Come, O faithful, let us work zealously for the Master; for he distributes wealth to his servants.
Let each of us, according to his or her ability increase the talent of grace:
let one be adorned in wisdom through good works; let another celebrate a service in splendor.
Ihe one distributes his wealth to the poor; the other communicates the word to those untaught.
Thus we shall increase what has been entrusted to us, and, as faithful stewards of grace, we shall be accounted worthy of the Master’s joy.
Make us worthy of this, Christ our God, in your love for mankind.
As more and more people attend and thoughtfully follow the services of Holy Week, many are struck by the incomparably rich hymnography, often sung in unique and evocative melodies. Many of us have favorite hymns, which we greet as friends when they come along each year. There are the landmark hymns of the Bridegroom services, repeated for several nights running. There are, of course, the unforgettable moments of Holy Thursday: “Of Thy Mystical Supper!” The Twelve Gospels! Then Friday: the Burial Shroud! The Lamentations!… Then Saturday and the victorious Prokeimenon! These are like lanterns, lighting our way forward in an otherwise dark terrain.
One of my own favorites is a humbler little hymn (blink and you’ve missed it for the year) sung with the Aposticha at Matins and Vespers on Holy Tuesday. [They hymn's text is at the beginning of this post.] Why do we sing such a hymn during Holy Week? Let’s spend a minute examining its liturgical context before looking at it more closely.
By the time we sing this hymn, we have entered squarely into the journey to Christ’s life-giving Passion. We have traveled six weeks of Great Lent. We have celebrated the victorious entry of Our Lord into Jerusalem (a bitter victory: Jesus knowingly enters the city where he is to be betrayed and slain). We have heard him preaching with increased intensity against civil and religious hypocrisy and injustice. But as we follow Jesus’s journey, we also direct attention at ourselves. As we Orthodox always do in our penitential hymnography (for example, in the Canon of St. Andrew of Crete), we apply all that hypocrisy, all the examples of pride, lust, murderous intent, to our own lives as we live them. It is not a pretty picture. So we ask God’s forgiveness and beg him to help us to become better human beings.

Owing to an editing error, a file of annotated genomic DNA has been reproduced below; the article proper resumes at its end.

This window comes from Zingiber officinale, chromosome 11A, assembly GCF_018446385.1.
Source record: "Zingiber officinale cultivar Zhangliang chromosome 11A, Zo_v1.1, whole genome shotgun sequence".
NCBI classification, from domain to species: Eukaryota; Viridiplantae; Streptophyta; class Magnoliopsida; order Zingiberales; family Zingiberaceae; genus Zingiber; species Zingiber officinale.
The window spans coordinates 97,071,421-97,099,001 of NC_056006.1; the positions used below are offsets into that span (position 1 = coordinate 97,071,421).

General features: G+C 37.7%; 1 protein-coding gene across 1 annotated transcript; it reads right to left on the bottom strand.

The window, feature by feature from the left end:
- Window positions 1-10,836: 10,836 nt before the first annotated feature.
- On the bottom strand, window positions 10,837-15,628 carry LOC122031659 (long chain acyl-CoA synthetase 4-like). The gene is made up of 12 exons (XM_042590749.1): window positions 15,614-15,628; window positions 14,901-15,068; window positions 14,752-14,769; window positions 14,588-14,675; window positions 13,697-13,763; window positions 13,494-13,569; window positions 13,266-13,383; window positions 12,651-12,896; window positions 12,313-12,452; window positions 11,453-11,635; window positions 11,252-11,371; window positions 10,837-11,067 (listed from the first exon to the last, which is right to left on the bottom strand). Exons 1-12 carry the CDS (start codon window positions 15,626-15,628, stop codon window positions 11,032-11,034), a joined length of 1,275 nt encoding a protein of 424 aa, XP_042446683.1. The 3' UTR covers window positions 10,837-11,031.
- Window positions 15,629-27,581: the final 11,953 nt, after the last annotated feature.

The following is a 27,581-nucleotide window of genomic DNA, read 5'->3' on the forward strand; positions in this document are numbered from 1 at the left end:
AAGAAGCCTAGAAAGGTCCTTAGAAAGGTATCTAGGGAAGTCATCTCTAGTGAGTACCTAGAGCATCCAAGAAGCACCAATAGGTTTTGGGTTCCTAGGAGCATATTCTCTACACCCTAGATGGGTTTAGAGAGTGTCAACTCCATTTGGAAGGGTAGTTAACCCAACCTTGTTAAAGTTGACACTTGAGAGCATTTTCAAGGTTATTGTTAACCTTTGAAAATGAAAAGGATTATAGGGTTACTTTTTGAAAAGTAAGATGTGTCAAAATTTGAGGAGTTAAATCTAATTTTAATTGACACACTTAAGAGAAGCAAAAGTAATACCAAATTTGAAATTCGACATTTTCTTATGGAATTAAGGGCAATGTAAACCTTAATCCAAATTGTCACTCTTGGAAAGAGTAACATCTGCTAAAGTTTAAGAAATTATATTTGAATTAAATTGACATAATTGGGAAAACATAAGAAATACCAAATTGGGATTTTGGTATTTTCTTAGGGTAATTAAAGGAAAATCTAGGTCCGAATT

During Holy Week, this sort of penitence is brought to a high level of intensity, a dosage that we cannot sustain for long. But here we are pushed to our limits, because Our Lord himself, the King of Glory, who made the heavens and the earth, is on his way to being betrayed, abandoned, and slaughtered. Matters do not get any more serious than that. We have to make sure we are paying full attention.
That is why, at the Bridegroom services, usually celebrated on Sunday, Monday, and Tuesday evenings of Holy Week, we pray for several things surrounding the theme of bring ourselves into realization of who we are and what is happening:
- We ask God to “illumine the vesture of our souls,” to purify us, to give us appropriate clothing in order to celebrate properly the Feast of Feasts.
- We remind our own selves to be wakeful and watchful, rouse ourselves out of our slumber, to penetrate the usual half-awake state of our minds and hearts.
- We contemplate scriptural images as lessons or as inspiration. The common theme to all these services is that of the Bridegroom (Christ) who comes in the middle of the night and finds some who are prepared, others for whom it is now too late. But on different evenings we sing about the withered fig tree, the betrayal of Judas, and – as a positive image – the repentant harlot who wipes Jesus’s feet with her tears and hair.
It is within this broader context, then, that we come to that Holy Tuesday hymn, in which we urge each other to do the particular work that God has given us to do. Let’s look through it to see what it is saying, and why people may be attracted to it.
- We goad each other to work zealously. Don’t almost do something, or just thing about doing it, or do it in a half-baked way. Do it, and do it well for the sake of God.